Investments need a turnaround story


CMIE’s CapEx database shows a sharp fall in new investment proposals since 2014-15. New investment proposals had peaked at Rs.26.7 trillion in 2008-09. After the global financial crisis of 2008-09 and the domestic supply bottlenecks of coal, gas, iron ore and even land, new investment proposals fell to Rs.10.3 trillion in 2013-14. They recovered smartly in 2014-15, but quickly fell back to Rs.10 trillion in 2018-19.

The fall in new investment proposals during 2017-18 and 2018-19 are not because of any global crisis or domestic supply bottlenecks as seen during 2011-12 through 2013-14. Yet, new investment proposals have slowed down.

There is also a slowing down of implementation of the projects.

The best measure of implementation of projects is seen in the completion of investment projects. This has increased in recent years. It peaked at Rs.6.5 trillion in 2016-17. Then, completions climbed down to Rs.5 trillion in 2017-18 and Rs.6 trillion in 2018-19.

This slowing down of project completions is intriguing. The stock of projects announced in the past and even those whose implementation made some progress has been rising. Scheduled completions, as announced by promoting or implementing companies are usually of the order of Rs.12-13 trillion per year. But, every year, companies fail to complete projects as per their own projections.

In 2017-18, projects worth Rs.12.6 trillion were expected to be completed as per our understanding, which was largely based on company projections. By the end of the year, projects worth only Rs.5 trillion were completed. The completion to expectation ratio was 38.5 percent. In 2018-19, projects worth Rs.6 trillion were completed against an expectation of Rs.13.1 trillion. The ratio was slightly better at 46 percent.

This fall in project completions in the past two years notwithstanding, investment completions since 2014-15 have been much higher, with an average of Rs.5.5 trillion a year compared to earlier periods when completions were much lower than Rs.4 trillion a year.

While the absolute values look good compared to the past, the same cannot be said of the relative measures of project completions.

Given the massive build-up of project proposals over time, the stock of projects that can be converted into new capacities is high. The value of total projects under implementation as of March 2014 was Rs.88 trillion. This rose to Rs.110 trillion by March 2019.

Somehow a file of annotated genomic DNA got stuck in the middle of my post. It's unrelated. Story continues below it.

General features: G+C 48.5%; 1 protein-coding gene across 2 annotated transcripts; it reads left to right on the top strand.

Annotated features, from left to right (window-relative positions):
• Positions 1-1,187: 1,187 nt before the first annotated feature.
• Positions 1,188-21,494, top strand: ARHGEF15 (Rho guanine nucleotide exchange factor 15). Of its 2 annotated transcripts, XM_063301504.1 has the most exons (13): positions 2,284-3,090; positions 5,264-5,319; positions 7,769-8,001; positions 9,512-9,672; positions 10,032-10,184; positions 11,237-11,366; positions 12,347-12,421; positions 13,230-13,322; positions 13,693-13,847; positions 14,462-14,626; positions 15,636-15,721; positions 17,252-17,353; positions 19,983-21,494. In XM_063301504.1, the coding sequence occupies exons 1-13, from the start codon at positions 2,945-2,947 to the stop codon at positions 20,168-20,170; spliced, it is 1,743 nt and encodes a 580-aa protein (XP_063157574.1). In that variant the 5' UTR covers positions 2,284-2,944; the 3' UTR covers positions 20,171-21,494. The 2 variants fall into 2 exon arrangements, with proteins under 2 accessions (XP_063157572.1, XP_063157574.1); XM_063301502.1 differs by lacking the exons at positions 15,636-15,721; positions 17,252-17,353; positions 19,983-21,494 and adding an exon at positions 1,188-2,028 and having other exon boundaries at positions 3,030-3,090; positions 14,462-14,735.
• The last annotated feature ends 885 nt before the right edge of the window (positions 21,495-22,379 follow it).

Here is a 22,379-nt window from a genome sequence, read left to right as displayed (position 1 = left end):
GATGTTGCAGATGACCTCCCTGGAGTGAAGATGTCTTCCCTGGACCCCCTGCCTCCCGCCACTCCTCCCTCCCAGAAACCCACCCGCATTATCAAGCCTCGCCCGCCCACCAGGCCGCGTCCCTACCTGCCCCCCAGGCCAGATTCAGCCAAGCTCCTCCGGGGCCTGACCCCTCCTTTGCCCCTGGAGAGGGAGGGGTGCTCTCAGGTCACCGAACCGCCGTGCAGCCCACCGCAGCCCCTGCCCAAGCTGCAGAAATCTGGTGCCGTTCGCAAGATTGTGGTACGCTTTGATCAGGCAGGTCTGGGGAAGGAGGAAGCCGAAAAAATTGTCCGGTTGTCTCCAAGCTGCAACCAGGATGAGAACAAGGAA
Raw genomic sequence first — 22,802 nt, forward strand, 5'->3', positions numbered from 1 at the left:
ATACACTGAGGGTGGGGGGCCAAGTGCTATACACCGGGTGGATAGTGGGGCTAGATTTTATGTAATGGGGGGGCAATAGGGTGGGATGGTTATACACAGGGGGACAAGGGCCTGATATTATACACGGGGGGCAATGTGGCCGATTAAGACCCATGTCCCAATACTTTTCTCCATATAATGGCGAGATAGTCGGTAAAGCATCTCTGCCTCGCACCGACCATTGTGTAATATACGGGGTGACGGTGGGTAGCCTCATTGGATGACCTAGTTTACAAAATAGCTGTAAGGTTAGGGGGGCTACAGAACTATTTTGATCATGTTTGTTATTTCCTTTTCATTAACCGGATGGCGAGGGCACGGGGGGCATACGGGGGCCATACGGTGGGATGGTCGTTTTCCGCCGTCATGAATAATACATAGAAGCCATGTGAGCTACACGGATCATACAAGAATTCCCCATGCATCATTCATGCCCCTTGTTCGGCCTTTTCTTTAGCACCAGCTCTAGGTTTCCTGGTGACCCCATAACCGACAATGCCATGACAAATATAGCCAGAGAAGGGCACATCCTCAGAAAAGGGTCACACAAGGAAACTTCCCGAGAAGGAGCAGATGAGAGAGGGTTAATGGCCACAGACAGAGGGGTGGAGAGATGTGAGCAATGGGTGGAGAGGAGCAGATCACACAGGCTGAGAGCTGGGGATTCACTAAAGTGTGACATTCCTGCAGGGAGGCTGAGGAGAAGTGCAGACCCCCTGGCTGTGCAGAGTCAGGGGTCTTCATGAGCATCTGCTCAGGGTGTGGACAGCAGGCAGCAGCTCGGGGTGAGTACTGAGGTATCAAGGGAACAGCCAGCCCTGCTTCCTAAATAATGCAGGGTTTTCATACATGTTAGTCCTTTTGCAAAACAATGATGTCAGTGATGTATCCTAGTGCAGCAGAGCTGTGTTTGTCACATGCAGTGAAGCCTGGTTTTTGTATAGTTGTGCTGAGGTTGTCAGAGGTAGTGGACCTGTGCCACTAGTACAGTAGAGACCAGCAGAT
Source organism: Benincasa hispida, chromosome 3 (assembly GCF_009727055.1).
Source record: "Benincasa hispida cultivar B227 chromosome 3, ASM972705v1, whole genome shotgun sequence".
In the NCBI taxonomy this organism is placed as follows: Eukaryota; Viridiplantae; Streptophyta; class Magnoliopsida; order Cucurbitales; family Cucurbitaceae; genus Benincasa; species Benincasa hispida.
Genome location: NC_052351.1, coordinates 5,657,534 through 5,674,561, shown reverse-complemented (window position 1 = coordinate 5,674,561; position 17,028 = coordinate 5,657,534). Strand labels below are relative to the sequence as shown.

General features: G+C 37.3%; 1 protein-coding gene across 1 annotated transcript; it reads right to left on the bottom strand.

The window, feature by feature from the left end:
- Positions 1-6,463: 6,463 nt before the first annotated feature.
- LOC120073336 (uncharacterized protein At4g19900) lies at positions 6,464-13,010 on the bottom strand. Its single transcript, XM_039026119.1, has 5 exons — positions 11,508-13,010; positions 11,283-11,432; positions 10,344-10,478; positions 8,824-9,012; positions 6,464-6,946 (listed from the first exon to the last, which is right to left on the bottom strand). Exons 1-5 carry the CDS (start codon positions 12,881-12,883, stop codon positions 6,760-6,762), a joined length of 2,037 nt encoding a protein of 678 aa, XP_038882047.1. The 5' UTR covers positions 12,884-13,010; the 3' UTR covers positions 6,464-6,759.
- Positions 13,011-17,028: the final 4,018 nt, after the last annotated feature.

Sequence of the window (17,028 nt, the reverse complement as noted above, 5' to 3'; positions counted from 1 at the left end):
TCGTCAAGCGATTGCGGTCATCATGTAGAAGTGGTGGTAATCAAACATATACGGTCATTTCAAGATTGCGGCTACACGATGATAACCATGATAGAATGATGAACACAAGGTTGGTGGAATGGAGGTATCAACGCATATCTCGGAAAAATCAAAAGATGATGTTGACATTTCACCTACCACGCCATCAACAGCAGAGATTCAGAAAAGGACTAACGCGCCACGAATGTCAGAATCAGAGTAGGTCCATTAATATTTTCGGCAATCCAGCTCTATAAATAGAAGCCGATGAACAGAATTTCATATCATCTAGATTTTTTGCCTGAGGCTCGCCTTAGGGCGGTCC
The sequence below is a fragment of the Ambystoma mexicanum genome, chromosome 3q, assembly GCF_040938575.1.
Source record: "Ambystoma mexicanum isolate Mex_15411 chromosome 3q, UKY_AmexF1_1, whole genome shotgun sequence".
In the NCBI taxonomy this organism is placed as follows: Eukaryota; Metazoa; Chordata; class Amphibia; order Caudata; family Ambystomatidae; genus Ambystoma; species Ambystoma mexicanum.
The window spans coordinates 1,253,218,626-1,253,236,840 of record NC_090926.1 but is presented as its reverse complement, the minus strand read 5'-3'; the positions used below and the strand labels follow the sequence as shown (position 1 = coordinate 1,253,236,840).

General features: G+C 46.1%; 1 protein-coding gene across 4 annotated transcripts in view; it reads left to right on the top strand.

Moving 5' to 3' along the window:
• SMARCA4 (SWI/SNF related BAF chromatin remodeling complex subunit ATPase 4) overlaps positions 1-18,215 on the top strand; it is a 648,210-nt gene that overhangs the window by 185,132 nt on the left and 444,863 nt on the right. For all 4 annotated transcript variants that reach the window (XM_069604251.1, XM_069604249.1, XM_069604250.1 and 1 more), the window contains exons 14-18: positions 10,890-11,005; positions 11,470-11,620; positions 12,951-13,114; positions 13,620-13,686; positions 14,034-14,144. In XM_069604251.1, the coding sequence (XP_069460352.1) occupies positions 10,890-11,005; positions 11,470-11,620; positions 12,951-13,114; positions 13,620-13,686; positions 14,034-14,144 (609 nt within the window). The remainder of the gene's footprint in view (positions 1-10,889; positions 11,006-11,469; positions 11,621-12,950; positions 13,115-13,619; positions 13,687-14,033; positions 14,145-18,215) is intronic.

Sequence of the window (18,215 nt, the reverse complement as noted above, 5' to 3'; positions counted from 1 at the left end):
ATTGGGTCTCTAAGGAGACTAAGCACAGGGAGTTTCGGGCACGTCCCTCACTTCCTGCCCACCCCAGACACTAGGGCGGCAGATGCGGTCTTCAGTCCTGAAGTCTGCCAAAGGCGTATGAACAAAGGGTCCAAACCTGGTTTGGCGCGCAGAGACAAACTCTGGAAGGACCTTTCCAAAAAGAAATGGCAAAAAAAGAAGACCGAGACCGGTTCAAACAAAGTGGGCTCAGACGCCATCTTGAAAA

A very small proportion of this stock gets converted into new capacity in a year. In 2018-19, only 5.4 percent of the stock at the beginning of the year was converted into completed new capacities during the year. This conversion ratio had been falling steadily from 7.7 percent in 2006-07 to 4 percent in 2013-14. The ratio then improved in the following three years to reach 6.2 percent in 2016-17 but has since slipped back to 5.4 percent in 2018-19.

While the rate of completion has therefore slowed down, an increasing proportion of the stock of projects are being abandoned.

In 2018-19, 10.7 percent of all projects outstanding were abandoned, shelved, stalled or had to be removed because of no trace of information on them for several years. In the previous year, 8.7 percent of the projects had to be similarly removed. These are record ratios.

Evidently, new project announcements have slowed down, the rate of completion of projects has slowed down and the rate of abandoning of projects has increased.

As of early June 2019, the CapEx database indicates that projects worth Rs.12.9 trillion should get completed in 2019-20. Past records have shown that such expectations are usually belied by a huge margin.

However, a distinct turnaround in new project announcements and also in project completions was seen after a new government had taken over in May 2014. That was Modi 1.0. The spurt, however, fizzled out too soon.

In May 2019, Modi 2.0 took charge. A new government is usually inclined to take bold decisions in its initial days. We will monitor projects to see if a turnaround in investments happens sooner than later.

Source: CMIE


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